5 Ways to Survive Making a Film with Your Best Friend
Here are five tips for making a real film with your literal BFF and living to tell the tale.
[Editor's Note: In this series, Seed&Spark interviews creators of recent S&S releases about steps they took on their paths to distribution.]
Many of us come up with fun ideas for films when we're hanging out with friends, but when we're lucky, those films actually happen. Andrea Grano and Tara Karsian's feature-length comedy BFFs came out of a joke that they could use couple's counseling—as a pair of friends. At first they thought the idea had legs as a short, but the more they wrote, the clearer it became that this could be a more significant piece. In the film, best friends Katherine (Karsian) and Samantha (Grano) pretend to be a couple to take advantage of a free couple's retreat. While there, the friends discover that there may be more to their relationship that they thought. Part buddy film, part rom-com, BFFs features a strong supporting cast, including Jenny O'Hara (Mystic River, The Mindy Project), Sean Maher (Firefly, Arrow), and Richard Moll (Night Court.)
Although Grano and Karsian both have enviable industry experience, BFFs was the largest film project either had spearheaded, so they learned a lot, side by side, as the writers, producers, and stars of BFFs. Below, Karsian and Grano share tips for making a film with your best friend (and living to tell the tale.)
"Part of what makes our friendship work really served us as co-producers."
1. Rely on each other's strengths
Grano and Karsian said they didn't really suss out who would do what on set, but each of their strengths emerged as the project came together. "Andrea’s superpower is that she's a genius with numbers," says Karsian. "She was able to save us two days of shooting by rearranging the shoot schedule." And, according to Grano, Karsian was "definitely the person who made sure the actors were well taken care of on set." So betwixt the two of them, they made it happen.
2. Use what you have...then build on that
Just because you're making a film about friends with your friends doesn't mean you should simply cast your friends. To preserve relationships, avoid tension, and make sure the best actors were cast for the right roles, Grano and Karsian decided to bring on a professional casting agents. "Greg Orson, along with Joanna Davis of GO Casting, really made the casting experience so effortless and fun," says Karsian. How did they pick their actors? "At the end of the day, we went with the person best suited for the role, regardless of credits," said Grano. And Karsian adds, "And how they matched up as couples. That was a big thing for us."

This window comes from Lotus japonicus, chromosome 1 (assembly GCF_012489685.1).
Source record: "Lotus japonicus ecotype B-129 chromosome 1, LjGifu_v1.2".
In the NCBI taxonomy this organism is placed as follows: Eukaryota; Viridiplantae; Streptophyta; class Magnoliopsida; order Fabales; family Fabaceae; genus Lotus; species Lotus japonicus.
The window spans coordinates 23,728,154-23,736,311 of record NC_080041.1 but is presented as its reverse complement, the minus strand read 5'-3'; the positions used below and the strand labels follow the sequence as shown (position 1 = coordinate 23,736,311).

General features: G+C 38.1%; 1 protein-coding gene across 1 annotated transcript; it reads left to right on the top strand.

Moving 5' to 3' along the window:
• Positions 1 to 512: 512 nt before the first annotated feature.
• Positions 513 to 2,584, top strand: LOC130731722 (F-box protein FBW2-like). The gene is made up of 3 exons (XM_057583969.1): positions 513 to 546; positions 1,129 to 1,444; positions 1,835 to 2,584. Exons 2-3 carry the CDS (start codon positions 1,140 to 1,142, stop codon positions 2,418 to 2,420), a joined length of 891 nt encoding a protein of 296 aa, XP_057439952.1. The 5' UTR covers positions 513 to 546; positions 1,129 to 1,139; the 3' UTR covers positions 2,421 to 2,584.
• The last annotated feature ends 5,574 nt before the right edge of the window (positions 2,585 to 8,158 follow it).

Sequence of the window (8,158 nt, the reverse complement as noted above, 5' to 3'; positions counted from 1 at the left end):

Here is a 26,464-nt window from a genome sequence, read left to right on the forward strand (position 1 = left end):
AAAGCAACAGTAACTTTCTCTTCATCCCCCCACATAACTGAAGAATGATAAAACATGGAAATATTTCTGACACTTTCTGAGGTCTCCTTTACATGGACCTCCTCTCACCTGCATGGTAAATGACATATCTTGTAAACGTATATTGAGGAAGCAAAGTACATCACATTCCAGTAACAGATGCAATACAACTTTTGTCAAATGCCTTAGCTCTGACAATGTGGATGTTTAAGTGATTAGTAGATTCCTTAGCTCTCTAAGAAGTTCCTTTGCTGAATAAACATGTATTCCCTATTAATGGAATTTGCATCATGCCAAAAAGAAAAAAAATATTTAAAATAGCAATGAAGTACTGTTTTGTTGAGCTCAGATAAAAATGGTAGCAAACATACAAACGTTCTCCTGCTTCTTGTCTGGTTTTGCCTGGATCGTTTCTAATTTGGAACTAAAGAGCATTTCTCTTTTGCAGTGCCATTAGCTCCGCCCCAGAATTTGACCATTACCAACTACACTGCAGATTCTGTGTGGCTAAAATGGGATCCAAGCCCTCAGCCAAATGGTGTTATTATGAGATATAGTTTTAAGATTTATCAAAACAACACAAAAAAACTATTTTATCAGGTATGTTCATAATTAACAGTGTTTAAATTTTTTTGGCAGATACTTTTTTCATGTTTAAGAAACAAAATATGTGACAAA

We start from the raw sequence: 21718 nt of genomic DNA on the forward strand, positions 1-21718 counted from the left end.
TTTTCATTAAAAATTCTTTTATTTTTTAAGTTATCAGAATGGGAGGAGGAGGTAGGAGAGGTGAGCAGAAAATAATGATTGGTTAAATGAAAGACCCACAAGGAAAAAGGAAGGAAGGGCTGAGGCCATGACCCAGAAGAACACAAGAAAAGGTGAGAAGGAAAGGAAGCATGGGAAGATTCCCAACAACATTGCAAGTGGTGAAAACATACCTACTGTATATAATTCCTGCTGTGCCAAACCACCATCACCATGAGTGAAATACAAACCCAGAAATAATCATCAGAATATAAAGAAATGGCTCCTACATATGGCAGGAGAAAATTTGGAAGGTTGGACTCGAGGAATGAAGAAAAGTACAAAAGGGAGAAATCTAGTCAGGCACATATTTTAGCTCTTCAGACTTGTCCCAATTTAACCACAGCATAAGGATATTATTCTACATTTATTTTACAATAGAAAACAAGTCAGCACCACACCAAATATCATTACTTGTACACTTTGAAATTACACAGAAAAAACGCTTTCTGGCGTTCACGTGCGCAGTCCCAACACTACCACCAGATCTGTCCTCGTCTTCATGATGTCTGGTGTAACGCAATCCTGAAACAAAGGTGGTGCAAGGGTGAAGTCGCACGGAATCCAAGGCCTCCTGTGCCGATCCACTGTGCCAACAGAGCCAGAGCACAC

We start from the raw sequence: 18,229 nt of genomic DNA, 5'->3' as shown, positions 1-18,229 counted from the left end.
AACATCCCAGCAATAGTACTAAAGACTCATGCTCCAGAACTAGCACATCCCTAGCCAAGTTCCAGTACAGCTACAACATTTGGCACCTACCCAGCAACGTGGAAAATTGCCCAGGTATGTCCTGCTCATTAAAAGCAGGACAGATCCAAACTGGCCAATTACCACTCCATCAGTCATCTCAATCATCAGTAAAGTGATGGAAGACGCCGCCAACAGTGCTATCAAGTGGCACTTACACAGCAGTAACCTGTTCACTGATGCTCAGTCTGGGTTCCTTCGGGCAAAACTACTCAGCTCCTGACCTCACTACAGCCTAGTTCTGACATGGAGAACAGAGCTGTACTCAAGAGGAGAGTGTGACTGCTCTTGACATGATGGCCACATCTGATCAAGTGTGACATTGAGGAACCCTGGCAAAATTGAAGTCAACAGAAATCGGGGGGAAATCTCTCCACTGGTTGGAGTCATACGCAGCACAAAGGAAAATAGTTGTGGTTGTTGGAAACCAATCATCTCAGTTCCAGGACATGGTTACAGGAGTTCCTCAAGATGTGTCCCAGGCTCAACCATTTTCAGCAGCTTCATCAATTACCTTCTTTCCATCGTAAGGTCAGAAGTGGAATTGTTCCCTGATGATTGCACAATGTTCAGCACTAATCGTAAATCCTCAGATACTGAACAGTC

"We established a no-asshole policy on our set."
3. Professionalism trumps all
When asked if having a female-written and produced project changed the tone on set, Grano said the most important aspect of their production wasn't the gender of the producers, but one very important rule: "We established a no-asshole policy on our set. We wanted good people, and we wanted everyone to enjoy their time on set." Another thing that saved them: having a line producer who was on their side. "Producers, especially when you are acting as well, need to know that someone has your back," said Grano.
4. Find the fans your film speaks to
Although BFFs is written by and stars women, it wasn't received by film festivals in the way Grano and Karsian predicted. "I think it’s funny that in the film festival world we are not considered a 'female film' because we had a male director (Andrew Putschoegl)," said Grano. "Even though we pass the Bechdel test!" The good thing is, they still found their audience, including fans from the LGBTQ community who appreciated the frankness, openness and fluidity of the friends depicted in the film. "We set out to make a film that would make people laugh, and maybe think, so to know we also could affect someone in the LGBTQ community was really powerful," said Grano.
5. Keep the love alive
At the end of the day, Grano and Karsian made a great film and survived with their friendship intact. Win-win. "No film is worth losing a good friendship over," said Karsian. "So make sure that your friendship is strong enough to withstand the stresses that will come up." Grano adds, "We know each well enough to let the other have her freakout without taking it too personally." Karsian and Grano are both guest starring on several television shows in the coming months, and you can also see Grano in the film People You May Know with BFFs co-star Sean Maher.